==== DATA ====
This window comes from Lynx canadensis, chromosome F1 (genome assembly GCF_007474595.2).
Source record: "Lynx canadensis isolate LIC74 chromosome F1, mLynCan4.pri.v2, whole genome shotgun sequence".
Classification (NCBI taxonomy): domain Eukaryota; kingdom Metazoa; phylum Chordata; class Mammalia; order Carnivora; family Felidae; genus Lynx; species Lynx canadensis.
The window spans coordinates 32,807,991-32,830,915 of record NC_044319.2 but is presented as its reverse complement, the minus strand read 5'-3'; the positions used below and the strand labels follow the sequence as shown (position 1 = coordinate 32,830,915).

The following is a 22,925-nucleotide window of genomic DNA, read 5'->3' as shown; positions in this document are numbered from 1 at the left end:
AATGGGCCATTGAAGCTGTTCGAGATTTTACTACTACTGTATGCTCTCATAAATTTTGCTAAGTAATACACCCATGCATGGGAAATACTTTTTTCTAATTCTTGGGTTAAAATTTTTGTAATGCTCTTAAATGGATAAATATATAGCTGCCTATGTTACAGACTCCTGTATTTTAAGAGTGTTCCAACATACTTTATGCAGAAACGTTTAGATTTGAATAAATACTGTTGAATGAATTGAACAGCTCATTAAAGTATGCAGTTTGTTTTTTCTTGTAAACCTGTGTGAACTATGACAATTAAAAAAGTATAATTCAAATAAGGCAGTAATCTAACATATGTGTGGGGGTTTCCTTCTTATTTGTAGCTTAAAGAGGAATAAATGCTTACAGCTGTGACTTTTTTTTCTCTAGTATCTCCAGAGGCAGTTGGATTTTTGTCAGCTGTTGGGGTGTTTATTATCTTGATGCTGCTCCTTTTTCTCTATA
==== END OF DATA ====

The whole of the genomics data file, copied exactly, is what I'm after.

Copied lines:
This window comes from Lynx canadensis, chromosome F1 (genome assembly GCF_007474595.2).
Source record: "Lynx canadensis isolate LIC74 chromosome F1, mLynCan4.pri.v2, whole genome shotgun sequence".
Classification (NCBI taxonomy): domain Eukaryota; kingdom Metazoa; phylum Chordata; class Mammalia; order Carnivora; family Felidae; genus Lynx; species Lynx canadensis.
The window spans coordinates 32,807,991-32,830,915 of record NC_044319.2 but is presented as its reverse complement, the minus strand read 5'-3'; the positions used below and the strand labels follow the sequence as shown (position 1 = coordinate 32,830,915).

The following is a 22,925-nucleotide window of genomic DNA, read 5'->3' as shown; positions in this document are numbered from 1 at the left end:
AATGGGCCATTGAAGCTGTTCGAGATTTTACTACTACTGTATGCTCTCATAAATTTTGCTAAGTAATACACCCATGCATGGGAAATACTTTTTTCTAATTCTTGGGTTAAAATTTTTGTAATGCTCTTAAATGGATAAATATATAGCTGCCTATGTTACAGACTCCTGTATTTTAAGAGTGTTCCAACATACTTTATGCAGAAACGTTTAGATTTGAATAAATACTGTTGAATGAATTGAACAGCTCATTAAAGTATGCAGTTTGTTTTTTCTTGTAAACCTGTGTGAACTATGACAATTAAAAAAGTATAATTCAAATAAGGCAGTAATCTAACATATGTGTGGGGGTTTCCTTCTTATTTGTAGCTTAAAGAGGAATAAATGCTTACAGCTGTGACTTTTTTTTCTCTAGTATCTCCAGAGGCAGTTGGATTTTTGTCAGCTGTTGGGGTGTTTATTATCTTGATGCTGCTCCTTTTTCTCTATA